TUFTS – NOV 4: BEFORE THERE IS AN EMERGENCY

The following article was written by our own Mary Washburn and previously published in the Eastern CT Draft Horse Association newsletter. It eloquently reminds us that living with horses can be unpredictable. Be prepared for the emergency you hope you never have by joining us at Tufts Large Animal Medical Center on Nov 4. See sidebar for details. Bring your questions and secret worries.

READY OR NOT by Mary Washburn
In November 2011 ECDHA newsletter

This time last year [2010], I was basking in the glory of having placed first in my division (single horse, training level) at the Saratoga Driving Club combined driving trial in Albany, NY. I had hoped to be doing something similar this year [2011], but life took me in a different direction. The week before the event, my husband and navigator, Carl, was sick. He did not protest when I suggested we cancel our plans for the coming weekend – real evidence of just how unwell he felt. I would have needed to spend all day Friday cleaning harness, carriage, and horse, and packing the trailer and truck. On Saturday we would have been driving to Albany, walking the marathon course, and learning the hazards. Sunday would have been a long day of driving, followed by a long drive home. Not what my man needed. Instead of all that fun, I discovered a different kind of excitement to share with my horse. We spent the weekend at Tufts Large Animal Hospital. When I went out to the barn Friday morning to feed our four horses, Strider (not my driving horse) was clearly unwell. He was not interested in food and he kept pawing the ground as if he meant to lie down. When he started grinding his teeth and breathing heavily, I called my vet. Strider had a severe case of impaction colic. He was successfully treated medically by the wonderful people at Tufts and did not require surgery. He is now fully recovered and doing just fine. Much smarter people than I have written reams about the ins and outs of colic. That is not my purpose here, but I do want to share a few “lessons learned” about my experience that might be useful in any kind of equine medical emergency.

First: When my vet said I needed to take my horse to Tufts, I knew where I was going. A couple years ago I was with a group of folks from the Eastern Connecticut Draft Horse Association who visited Tufts and took the grand tour. That was a great experience in and of itself, but it also meant that I had some familiarity with where I was going and what would happen when I got there. I didn’t know it at the time, but that visit was the dress rehearsal for my big performance. If you haven’t done so yet, go visit Tufts!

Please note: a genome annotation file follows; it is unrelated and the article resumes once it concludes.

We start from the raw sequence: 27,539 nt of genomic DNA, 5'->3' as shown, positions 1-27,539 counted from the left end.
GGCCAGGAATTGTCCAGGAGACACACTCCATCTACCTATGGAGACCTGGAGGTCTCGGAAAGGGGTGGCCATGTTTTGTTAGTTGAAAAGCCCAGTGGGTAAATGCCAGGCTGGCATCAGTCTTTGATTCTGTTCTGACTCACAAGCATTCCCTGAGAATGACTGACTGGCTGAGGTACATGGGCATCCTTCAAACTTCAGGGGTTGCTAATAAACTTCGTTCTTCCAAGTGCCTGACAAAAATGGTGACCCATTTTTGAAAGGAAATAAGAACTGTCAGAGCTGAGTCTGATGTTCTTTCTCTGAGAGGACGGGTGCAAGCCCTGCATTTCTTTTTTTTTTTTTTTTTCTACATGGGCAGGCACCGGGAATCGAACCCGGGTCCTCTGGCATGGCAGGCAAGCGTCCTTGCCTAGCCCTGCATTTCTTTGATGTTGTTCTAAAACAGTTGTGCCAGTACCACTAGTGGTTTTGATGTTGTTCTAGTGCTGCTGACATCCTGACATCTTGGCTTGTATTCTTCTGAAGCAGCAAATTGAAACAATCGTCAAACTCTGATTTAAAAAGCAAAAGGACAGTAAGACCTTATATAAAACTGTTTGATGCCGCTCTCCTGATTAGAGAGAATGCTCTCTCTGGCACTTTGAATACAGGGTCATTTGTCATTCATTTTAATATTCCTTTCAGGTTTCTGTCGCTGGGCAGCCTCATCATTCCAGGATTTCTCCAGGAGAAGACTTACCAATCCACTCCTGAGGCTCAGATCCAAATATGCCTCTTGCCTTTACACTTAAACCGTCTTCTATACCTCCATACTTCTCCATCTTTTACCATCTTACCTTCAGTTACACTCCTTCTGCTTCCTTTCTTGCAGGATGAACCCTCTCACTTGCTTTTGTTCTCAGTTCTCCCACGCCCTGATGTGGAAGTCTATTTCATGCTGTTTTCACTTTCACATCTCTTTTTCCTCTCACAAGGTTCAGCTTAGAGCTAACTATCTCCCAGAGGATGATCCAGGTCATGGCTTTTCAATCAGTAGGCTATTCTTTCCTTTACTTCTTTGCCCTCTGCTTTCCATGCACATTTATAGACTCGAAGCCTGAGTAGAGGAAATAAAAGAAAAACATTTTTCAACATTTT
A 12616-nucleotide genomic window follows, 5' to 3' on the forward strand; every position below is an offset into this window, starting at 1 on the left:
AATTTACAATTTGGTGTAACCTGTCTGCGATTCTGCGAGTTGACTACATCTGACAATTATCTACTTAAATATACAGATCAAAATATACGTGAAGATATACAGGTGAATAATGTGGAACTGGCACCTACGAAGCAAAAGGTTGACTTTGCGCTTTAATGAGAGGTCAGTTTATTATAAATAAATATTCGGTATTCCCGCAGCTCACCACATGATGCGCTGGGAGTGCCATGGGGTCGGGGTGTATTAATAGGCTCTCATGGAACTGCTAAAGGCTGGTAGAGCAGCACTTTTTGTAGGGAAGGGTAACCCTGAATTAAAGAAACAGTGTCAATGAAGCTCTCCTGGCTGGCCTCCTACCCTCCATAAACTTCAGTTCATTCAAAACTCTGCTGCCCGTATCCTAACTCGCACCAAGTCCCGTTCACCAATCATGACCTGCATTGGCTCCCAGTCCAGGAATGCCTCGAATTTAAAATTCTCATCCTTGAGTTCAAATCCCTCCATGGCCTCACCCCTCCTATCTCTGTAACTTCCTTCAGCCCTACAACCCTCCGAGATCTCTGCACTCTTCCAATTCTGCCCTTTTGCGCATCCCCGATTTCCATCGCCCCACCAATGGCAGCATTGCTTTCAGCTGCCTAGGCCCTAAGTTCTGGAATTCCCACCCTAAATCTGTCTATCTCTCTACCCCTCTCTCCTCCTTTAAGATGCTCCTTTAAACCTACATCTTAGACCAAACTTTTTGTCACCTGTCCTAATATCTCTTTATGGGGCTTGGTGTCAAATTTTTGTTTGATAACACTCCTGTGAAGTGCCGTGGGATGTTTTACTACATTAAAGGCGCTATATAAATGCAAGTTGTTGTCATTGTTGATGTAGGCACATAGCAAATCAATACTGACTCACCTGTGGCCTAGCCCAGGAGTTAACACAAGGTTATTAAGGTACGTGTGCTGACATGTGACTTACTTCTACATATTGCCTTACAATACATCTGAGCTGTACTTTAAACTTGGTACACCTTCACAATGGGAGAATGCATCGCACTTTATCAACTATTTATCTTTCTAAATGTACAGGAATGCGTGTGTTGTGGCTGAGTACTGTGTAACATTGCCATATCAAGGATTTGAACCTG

Second: I had written directions to Tufts in my truck and a functional horse trailer. When time is of the essence, one doesn’t need to be scrambling to find these things. If you don’t have your own trailer, start now making a list of friends with trailers who say they would help you in an emergence. Even if you do have a trailer, have a backup plan in case it is out of commission for some reason. And keep the directions to Tufts where you can find them in a hurry.

Third: Start thinking now about how much money you can afford to spend on which of your horses and discussing these things with other concerned family members. My vet advised me that I should expect to pay two to three thousand dollars if Strider’s colic could be managed medically, and about eight thousand if he needed surgery. I was lucky: Carl told me to “do whatever you need to do” and the bill turned out to be about $2,225. Some people would find even that hard to handle. Strider is young and a successful show horse. What if your horse is elderly? What if his injury is such that he will never be sound again? If she won’t be sound again, is she a breeding prospect? What about the time investment if extensive nursing care will be necessary? If you have more than one horse, each one of them will likely raise different issues in the event of an emergency.

While we can’t plan ahead for every eventuality, the midst of the crisis is not the best time to start thinking about these harsh realities. I feel blessed that Strider and I came through this little  adventure as smoothly as we did. Sharing our story has already sparked some interesting discussions with some of my horsey friends. I hope it will likewise be useful to you.

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